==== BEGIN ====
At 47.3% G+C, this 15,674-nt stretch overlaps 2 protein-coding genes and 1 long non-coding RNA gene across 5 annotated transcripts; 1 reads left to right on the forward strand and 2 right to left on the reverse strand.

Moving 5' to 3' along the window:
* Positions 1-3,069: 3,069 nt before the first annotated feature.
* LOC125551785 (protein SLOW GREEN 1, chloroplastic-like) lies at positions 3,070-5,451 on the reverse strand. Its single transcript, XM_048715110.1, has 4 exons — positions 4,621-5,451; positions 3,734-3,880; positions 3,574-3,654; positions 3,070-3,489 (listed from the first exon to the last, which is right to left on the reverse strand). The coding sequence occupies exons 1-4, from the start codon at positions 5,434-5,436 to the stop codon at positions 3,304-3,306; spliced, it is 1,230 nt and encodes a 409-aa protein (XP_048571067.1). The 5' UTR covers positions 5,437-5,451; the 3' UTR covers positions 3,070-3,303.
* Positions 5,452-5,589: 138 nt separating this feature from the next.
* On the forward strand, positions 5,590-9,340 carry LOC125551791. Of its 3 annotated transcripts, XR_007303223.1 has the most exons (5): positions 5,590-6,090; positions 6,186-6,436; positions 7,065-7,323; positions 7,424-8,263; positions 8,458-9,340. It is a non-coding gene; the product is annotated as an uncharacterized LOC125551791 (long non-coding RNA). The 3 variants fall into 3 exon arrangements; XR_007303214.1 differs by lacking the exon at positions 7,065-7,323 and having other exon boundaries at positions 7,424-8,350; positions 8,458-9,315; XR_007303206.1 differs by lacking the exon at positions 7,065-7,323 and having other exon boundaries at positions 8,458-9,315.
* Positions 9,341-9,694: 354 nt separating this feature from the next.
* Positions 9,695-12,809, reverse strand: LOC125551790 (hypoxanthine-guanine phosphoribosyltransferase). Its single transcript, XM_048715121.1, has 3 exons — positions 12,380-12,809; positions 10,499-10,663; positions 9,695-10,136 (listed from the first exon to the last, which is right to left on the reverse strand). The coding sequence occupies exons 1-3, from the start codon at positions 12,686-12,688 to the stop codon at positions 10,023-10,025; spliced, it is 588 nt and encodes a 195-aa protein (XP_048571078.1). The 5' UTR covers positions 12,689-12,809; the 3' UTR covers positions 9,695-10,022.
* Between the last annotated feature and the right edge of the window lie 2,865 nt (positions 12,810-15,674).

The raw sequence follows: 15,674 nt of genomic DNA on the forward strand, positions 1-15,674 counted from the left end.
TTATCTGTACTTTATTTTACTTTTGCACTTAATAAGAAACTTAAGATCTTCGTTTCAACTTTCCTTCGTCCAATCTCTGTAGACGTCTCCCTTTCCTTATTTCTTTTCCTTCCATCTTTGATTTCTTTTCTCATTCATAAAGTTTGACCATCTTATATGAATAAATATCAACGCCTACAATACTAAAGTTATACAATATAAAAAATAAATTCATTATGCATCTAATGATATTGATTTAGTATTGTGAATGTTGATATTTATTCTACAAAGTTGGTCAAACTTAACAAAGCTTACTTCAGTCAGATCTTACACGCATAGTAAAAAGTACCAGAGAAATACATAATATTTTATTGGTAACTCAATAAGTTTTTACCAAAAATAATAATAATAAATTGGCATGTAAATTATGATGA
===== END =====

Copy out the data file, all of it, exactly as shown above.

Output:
At 47.3% G+C, this 15,674-nt stretch overlaps 2 protein-coding genes and 1 long non-coding RNA gene across 5 annotated transcripts; 1 reads left to right on the forward strand and 2 right to left on the reverse strand.

Moving 5' to 3' along the window:
* Positions 1-3,069: 3,069 nt before the first annotated feature.
* LOC125551785 (protein SLOW GREEN 1, chloroplastic-like) lies at positions 3,070-5,451 on the reverse strand. Its single transcript, XM_048715110.1, has 4 exons — positions 4,621-5,451; positions 3,734-3,880; positions 3,574-3,654; positions 3,070-3,489 (listed from the first exon to the last, which is right to left on the reverse strand). The coding sequence occupies exons 1-4, from the start codon at positions 5,434-5,436 to the stop codon at positions 3,304-3,306; spliced, it is 1,230 nt and encodes a 409-aa protein (XP_048571067.1). The 5' UTR covers positions 5,437-5,451; the 3' UTR covers positions 3,070-3,303.
* Positions 5,452-5,589: 138 nt separating this feature from the next.
* On the forward strand, positions 5,590-9,340 carry LOC125551791. Of its 3 annotated transcripts, XR_007303223.1 has the most exons (5): positions 5,590-6,090; positions 6,186-6,436; positions 7,065-7,323; positions 7,424-8,263; positions 8,458-9,340. It is a non-coding gene; the product is annotated as an uncharacterized LOC125551791 (long non-coding RNA). The 3 variants fall into 3 exon arrangements; XR_007303214.1 differs by lacking the exon at positions 7,065-7,323 and having other exon boundaries at positions 7,424-8,350; positions 8,458-9,315; XR_007303206.1 differs by lacking the exon at positions 7,065-7,323 and having other exon boundaries at positions 8,458-9,315.
* Positions 9,341-9,694: 354 nt separating this feature from the next.
* Positions 9,695-12,809, reverse strand: LOC125551790 (hypoxanthine-guanine phosphoribosyltransferase). Its single transcript, XM_048715121.1, has 3 exons — positions 12,380-12,809; positions 10,499-10,663; positions 9,695-10,136 (listed from the first exon to the last, which is right to left on the reverse strand). The coding sequence occupies exons 1-3, from the start codon at positions 12,686-12,688 to the stop codon at positions 10,023-10,025; spliced, it is 588 nt and encodes a 195-aa protein (XP_048571078.1). The 5' UTR covers positions 12,689-12,809; the 3' UTR covers positions 9,695-10,022.
* Between the last annotated feature and the right edge of the window lie 2,865 nt (positions 12,810-15,674).

The raw sequence follows: 15,674 nt of genomic DNA on the forward strand, positions 1-15,674 counted from the left end.
TTATCTGTACTTTATTTTACTTTTGCACTTAATAAGAAACTTAAGATCTTCGTTTCAACTTTCCTTCGTCCAATCTCTGTAGACGTCTCCCTTTCCTTATTTCTTTTCCTTCCATCTTTGATTTCTTTTCTCATTCATAAAGTTTGACCATCTTATATGAATAAATATCAACGCCTACAATACTAAAGTTATACAATATAAAAAATAAATTCATTATGCATCTAATGATATTGATTTAGTATTGTGAATGTTGATATTTATTCTACAAAGTTGGTCAAACTTAACAAAGCTTACTTCAGTCAGATCTTACACGCATAGTAAAAAGTACCAGAGAAATACATAATATTTTATTGGTAACTCAATAAGTTTTTACCAAAAATAATAATAATAAATTGGCATGTAAATTATGATGA